Virginio Marzocchi

Reality and languages from a pragmatic perspective

  • Abstract

Informations and abstract

Keywords: Realism, Linguistic turn, Pragmatics, Speculative realism, Philosophy.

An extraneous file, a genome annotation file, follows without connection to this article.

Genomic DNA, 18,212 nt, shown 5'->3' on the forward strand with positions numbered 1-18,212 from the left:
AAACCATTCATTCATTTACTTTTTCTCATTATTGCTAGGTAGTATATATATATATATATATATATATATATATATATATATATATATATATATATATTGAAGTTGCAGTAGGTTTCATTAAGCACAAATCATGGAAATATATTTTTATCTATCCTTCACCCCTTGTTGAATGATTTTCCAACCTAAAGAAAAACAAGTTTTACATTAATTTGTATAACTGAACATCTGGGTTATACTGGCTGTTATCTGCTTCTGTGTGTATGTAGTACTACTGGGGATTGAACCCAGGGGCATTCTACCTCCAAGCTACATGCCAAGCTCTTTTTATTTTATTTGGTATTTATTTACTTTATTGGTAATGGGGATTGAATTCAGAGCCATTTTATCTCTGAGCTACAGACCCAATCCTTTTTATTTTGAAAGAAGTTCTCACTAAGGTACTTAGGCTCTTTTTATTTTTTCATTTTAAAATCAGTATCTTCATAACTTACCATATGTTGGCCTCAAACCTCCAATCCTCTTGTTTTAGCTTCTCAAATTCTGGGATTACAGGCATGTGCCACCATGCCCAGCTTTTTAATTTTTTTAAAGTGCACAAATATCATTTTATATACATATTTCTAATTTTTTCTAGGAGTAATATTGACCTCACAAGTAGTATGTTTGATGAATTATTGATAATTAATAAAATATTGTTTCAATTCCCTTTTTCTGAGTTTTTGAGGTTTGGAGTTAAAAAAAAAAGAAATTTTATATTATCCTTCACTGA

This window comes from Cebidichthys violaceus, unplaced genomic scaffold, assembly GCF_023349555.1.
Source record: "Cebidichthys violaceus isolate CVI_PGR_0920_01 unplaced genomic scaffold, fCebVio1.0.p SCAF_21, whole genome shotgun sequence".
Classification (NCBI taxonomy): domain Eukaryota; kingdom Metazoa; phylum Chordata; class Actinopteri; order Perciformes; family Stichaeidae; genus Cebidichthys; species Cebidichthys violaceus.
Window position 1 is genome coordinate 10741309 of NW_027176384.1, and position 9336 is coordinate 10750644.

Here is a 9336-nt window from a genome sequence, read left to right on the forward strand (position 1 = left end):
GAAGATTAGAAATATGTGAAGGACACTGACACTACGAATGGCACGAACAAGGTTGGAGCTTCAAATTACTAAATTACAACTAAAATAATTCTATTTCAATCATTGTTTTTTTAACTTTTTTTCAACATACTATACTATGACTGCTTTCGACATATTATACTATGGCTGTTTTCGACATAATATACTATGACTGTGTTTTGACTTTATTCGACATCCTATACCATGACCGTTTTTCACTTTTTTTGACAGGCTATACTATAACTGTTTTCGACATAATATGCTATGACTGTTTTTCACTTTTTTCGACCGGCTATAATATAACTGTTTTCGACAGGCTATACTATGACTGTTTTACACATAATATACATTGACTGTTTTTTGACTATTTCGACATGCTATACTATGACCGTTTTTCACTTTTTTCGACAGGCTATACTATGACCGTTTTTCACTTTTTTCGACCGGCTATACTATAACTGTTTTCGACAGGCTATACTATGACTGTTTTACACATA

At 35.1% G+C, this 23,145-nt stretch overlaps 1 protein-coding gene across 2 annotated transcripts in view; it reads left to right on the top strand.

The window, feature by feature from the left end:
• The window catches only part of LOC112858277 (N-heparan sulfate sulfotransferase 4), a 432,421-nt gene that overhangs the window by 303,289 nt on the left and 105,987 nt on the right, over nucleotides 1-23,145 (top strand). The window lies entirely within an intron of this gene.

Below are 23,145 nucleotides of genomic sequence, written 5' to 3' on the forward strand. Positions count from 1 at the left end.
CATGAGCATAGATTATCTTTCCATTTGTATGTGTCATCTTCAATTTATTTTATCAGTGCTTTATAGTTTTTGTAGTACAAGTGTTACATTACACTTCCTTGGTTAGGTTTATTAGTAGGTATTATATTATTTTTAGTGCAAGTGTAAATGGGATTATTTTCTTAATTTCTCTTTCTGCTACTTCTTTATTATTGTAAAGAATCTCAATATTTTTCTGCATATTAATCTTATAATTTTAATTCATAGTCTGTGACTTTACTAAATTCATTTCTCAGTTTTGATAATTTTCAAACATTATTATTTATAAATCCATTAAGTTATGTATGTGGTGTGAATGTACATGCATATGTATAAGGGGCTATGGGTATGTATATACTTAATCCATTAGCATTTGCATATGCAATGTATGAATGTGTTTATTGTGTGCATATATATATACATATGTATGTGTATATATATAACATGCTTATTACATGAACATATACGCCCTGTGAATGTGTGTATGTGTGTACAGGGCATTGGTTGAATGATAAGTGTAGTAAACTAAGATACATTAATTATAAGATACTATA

In 1. I make explicit the understanding of philosophy, which allows me to address the question of realism from a philosophical perspective, while showing the limitations and strengths of this perspective. In 2. I deploy sense critique to defend the conception of the “realµ as “knowableµ (in the footsteps of Peirce) and thus to avoid the abstract identification of the real as “independent of usµ (as knowers, speakers, agents), recovered and radicalized by the continental Speculative Realism (SR). In 3. I briefly consider the proposals of the major representatives this scholarly strand (Brassier, Grant, Harman, Meillassoux), and highlight the deep internal divergences as well as the differences from New Materialism. In 4. I highlight the inadequacies of Cimatti’s objections, published in this very journal, to SR and in particular to the Object-Oriented Ontology (OOO), on which I also focus. In the central 5. I try to recover the initial determination of the “realµ as “knowableµ through a theoretical reconstruction in a pragmatic key of the 20 th -century linguistic turn, which, on the one hand does not configure the plural and varied languages (language games, interweaving of words and interactions) as inevitable screens or cages for access to the world or impersonal self-referential systems (as Cimatti and also Croce, again in this very journal, suggest), to couch them rather as indispensable sites of discussion, correction and revision of meanings (along the dimensions of external and internal experience, as well as the functioning of interactions), and, on the other hand, give account of the rich plurality of types of signs and languages used. In the short 6. I warn against the idealizing risks of my own anti-stylization of human languages, yet to point out that the factual limits of communication become evident precisely because of an open and varied conception of the use of language, or rather of the many languages, which invites neither to their overcoming or to a hierarchical arrangement of them nor to the recourse to a universal ideal community of communication.

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